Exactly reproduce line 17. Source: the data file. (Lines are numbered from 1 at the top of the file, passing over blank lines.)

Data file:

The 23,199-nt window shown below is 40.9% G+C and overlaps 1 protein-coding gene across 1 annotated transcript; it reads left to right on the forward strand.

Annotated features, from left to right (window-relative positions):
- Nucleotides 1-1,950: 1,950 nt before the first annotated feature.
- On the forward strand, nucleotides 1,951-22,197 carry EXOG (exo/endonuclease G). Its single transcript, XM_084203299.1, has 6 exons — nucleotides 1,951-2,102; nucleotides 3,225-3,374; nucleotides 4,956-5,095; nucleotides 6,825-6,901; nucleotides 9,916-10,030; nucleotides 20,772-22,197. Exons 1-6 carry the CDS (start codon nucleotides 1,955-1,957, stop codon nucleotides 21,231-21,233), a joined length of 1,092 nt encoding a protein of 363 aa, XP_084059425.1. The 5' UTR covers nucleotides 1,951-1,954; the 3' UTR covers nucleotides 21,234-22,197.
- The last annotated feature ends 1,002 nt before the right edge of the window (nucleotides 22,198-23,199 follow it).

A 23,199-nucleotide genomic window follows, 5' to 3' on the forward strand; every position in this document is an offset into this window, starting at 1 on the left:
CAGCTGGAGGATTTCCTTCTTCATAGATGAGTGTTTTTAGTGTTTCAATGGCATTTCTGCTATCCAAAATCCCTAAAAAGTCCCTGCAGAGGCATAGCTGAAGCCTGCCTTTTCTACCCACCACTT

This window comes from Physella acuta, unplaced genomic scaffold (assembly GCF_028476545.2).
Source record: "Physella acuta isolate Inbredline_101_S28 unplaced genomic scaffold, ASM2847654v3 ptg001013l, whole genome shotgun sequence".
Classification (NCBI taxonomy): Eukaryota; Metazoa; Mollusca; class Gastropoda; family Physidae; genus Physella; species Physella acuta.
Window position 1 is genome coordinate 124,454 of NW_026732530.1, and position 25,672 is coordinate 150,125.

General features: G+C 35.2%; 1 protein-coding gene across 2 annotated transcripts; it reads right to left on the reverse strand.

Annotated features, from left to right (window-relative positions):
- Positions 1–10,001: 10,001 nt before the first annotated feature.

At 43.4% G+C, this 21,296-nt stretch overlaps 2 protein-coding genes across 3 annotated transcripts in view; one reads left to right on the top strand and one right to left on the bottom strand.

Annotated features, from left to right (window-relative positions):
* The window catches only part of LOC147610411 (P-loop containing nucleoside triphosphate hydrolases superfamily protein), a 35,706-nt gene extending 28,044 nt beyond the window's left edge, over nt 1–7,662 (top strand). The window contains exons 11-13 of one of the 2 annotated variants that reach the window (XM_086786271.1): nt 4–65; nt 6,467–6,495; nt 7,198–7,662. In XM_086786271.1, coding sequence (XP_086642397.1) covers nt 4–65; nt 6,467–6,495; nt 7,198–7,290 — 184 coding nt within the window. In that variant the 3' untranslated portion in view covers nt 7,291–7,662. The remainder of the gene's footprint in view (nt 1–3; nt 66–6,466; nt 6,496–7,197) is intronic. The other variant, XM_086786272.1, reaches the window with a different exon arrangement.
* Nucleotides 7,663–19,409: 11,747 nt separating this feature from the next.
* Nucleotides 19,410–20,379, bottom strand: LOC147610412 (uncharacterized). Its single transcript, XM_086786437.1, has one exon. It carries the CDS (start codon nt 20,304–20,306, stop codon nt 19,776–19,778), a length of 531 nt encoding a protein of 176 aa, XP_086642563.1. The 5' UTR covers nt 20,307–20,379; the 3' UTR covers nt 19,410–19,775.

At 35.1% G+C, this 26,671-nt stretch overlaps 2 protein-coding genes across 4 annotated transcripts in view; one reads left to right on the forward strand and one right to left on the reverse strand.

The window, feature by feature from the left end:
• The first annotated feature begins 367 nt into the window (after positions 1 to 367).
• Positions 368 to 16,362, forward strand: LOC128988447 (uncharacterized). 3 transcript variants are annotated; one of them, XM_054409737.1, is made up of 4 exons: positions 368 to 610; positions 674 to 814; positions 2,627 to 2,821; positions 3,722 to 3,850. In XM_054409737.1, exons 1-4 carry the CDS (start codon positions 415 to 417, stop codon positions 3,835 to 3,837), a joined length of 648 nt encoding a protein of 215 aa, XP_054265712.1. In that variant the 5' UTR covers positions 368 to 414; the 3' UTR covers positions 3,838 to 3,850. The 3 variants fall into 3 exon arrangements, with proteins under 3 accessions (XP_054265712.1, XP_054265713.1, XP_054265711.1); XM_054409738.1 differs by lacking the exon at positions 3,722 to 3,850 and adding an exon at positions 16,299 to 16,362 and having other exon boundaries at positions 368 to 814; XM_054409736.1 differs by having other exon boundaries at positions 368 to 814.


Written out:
* The window catches only part of LOC147610411 (P-loop containing nucleoside triphosphate hydrolases superfamily protein), a 35,706-nt gene extending 28,044 nt beyond the window's left edge, over nt 1–7,662 (top strand). The window contains exons 11-13 of one of the 2 annotated variants that reach the window (XM_086786271.1): nt 4–65; nt 6,467–6,495; nt 7,198–7,662. In XM_086786271.1, coding sequence (XP_086642397.1) covers nt 4–65; nt 6,467–6,495; nt 7,198–7,290 — 184 coding nt within the window. In that variant the 3' untranslated portion in view covers nt 7,291–7,662. The remainder of the gene's footprint in view (nt 1–3; nt 66–6,466; nt 6,496–7,197) is intronic. The other variant, XM_086786272.1, reaches the window with a different exon arrangement.